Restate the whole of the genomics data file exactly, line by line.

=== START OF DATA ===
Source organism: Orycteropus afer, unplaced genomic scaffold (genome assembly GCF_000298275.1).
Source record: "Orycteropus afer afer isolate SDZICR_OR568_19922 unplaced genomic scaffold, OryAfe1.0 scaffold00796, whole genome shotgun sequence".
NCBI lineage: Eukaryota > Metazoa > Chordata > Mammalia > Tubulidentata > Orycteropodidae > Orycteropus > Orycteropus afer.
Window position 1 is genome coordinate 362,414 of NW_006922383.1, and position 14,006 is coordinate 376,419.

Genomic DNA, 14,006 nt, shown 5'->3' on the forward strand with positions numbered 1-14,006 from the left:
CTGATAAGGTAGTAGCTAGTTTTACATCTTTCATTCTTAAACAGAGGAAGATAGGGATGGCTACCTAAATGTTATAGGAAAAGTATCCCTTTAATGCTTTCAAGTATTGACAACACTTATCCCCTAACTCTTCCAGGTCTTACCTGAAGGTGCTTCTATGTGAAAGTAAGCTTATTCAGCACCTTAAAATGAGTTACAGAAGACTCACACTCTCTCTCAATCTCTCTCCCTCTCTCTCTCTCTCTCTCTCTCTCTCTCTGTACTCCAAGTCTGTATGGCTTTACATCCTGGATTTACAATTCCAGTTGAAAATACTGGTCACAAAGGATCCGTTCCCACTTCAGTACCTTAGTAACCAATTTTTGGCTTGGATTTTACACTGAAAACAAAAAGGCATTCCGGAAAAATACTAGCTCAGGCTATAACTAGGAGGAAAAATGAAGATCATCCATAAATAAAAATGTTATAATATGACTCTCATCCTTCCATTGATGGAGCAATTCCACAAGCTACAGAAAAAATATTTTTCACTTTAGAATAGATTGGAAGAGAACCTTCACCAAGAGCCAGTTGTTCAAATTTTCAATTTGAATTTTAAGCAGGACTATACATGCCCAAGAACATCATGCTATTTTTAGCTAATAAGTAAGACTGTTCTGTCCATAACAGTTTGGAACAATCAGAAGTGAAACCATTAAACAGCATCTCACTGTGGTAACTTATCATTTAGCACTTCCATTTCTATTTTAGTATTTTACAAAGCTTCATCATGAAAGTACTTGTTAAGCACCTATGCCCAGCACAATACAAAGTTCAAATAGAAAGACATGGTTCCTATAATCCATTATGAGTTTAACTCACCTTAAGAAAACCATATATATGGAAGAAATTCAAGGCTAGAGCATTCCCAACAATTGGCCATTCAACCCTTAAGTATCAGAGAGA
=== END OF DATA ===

Source organism: Orycteropus afer, unplaced genomic scaffold (genome assembly GCF_000298275.1).
Source record: "Orycteropus afer afer isolate SDZICR_OR568_19922 unplaced genomic scaffold, OryAfe1.0 scaffold00796, whole genome shotgun sequence".
NCBI lineage: Eukaryota > Metazoa > Chordata > Mammalia > Tubulidentata > Orycteropodidae > Orycteropus > Orycteropus afer.
Window position 1 is genome coordinate 362,414 of NW_006922383.1, and position 14,006 is coordinate 376,419.

Genomic DNA, 14,006 nt, shown 5'->3' on the forward strand with positions numbered 1-14,006 from the left:
CTGATAAGGTAGTAGCTAGTTTTACATCTTTCATTCTTAAACAGAGGAAGATAGGGATGGCTACCTAAATGTTATAGGAAAAGTATCCCTTTAATGCTTTCAAGTATTGACAACACTTATCCCCTAACTCTTCCAGGTCTTACCTGAAGGTGCTTCTATGTGAAAGTAAGCTTATTCAGCACCTTAAAATGAGTTACAGAAGACTCACACTCTCTCTCAATCTCTCTCCCTCTCTCTCTCTCTCTCTCTCTCTCTCTCTGTACTCCAAGTCTGTATGGCTTTACATCCTGGATTTACAATTCCAGTTGAAAATACTGGTCACAAAGGATCCGTTCCCACTTCAGTACCTTAGTAACCAATTTTTGGCTTGGATTTTACACTGAAAACAAAAAGGCATTCCGGAAAAATACTAGCTCAGGCTATAACTAGGAGGAAAAATGAAGATCATCCATAAATAAAAATGTTATAATATGACTCTCATCCTTCCATTGATGGAGCAATTCCACAAGCTACAGAAAAAATATTTTTCACTTTAGAATAGATTGGAAGAGAACCTTCACCAAGAGCCAGTTGTTCAAATTTTCAATTTGAATTTTAAGCAGGACTATACATGCCCAAGAACATCATGCTATTTTTAGCTAATAAGTAAGACTGTTCTGTCCATAACAGTTTGGAACAATCAGAAGTGAAACCATTAAACAGCATCTCACTGTGGTAACTTATCATTTAGCACTTCCATTTCTATTTTAGTATTTTACAAAGCTTCATCATGAAAGTACTTGTTAAGCACCTATGCCCAGCACAATACAAAGTTCAAATAGAAAGACATGGTTCCTATAATCCATTATGAGTTTAACTCACCTTAAGAAAACCATATATATGGAAGAAATTCAAGGCTAGAGCATTCCCAACAATTGGCCATTCAACCCTTAAGTATCAGAGAGA